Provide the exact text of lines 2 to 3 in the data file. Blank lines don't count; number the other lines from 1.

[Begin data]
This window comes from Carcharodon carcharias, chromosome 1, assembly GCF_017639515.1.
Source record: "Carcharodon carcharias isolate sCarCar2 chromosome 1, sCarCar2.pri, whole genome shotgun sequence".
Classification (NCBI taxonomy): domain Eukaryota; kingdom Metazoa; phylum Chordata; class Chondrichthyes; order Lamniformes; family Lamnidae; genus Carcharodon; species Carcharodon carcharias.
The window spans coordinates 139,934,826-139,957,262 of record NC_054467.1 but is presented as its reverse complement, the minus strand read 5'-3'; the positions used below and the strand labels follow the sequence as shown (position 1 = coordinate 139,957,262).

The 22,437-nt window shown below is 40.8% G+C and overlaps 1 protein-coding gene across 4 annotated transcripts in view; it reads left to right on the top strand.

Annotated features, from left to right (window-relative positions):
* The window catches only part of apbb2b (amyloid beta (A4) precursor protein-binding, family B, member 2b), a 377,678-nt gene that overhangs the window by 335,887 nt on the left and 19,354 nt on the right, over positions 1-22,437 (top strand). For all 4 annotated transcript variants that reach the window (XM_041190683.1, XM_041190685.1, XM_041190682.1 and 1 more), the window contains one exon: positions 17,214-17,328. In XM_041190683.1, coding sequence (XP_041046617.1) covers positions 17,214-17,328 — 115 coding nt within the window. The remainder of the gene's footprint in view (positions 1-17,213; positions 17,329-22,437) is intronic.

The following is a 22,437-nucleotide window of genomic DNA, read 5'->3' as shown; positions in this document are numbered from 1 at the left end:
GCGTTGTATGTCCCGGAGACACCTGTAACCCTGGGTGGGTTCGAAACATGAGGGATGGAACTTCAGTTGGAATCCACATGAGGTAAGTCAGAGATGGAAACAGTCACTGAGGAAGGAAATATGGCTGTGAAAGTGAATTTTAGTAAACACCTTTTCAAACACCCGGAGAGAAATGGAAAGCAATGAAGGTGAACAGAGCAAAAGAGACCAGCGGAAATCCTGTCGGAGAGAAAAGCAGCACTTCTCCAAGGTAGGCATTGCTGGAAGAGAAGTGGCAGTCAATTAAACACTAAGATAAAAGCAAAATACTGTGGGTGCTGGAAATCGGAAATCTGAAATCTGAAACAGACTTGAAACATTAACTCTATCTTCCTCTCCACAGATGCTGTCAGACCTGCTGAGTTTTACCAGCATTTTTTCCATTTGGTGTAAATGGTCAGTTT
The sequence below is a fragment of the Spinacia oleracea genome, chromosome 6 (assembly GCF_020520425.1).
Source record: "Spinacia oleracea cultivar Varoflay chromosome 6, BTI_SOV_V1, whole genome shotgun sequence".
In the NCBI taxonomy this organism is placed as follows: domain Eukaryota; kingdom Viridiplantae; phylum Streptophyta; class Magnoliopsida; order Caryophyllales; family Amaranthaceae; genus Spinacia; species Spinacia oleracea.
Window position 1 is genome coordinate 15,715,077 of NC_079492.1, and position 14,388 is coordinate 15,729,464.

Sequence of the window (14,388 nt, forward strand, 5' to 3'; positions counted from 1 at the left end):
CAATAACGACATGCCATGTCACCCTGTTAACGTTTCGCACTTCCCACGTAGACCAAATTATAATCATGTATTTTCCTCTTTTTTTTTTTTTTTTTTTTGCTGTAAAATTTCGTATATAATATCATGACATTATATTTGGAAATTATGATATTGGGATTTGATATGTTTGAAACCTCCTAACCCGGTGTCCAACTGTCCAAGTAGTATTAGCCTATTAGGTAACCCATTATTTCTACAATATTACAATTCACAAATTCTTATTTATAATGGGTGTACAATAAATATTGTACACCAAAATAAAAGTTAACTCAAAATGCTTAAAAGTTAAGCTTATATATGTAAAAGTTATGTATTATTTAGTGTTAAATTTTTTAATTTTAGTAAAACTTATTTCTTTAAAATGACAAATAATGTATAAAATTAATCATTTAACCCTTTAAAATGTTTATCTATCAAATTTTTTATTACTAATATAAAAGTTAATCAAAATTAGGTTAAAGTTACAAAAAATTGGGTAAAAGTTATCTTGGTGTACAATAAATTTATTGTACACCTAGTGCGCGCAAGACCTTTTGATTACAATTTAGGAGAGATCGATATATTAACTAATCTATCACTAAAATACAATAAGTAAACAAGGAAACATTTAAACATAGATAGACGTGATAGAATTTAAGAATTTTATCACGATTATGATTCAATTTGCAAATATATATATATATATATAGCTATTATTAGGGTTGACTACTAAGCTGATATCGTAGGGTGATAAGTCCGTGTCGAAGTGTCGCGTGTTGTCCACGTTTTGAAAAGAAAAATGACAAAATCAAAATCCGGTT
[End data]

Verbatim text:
Source record: "Carcharodon carcharias isolate sCarCar2 chromosome 1, sCarCar2.pri, whole genome shotgun sequence".
Classification (NCBI taxonomy): domain Eukaryota; kingdom Metazoa; phylum Chordata; class Chondrichthyes; order Lamniformes; family Lamnidae; genus Carcharodon; species Carcharodon carcharias.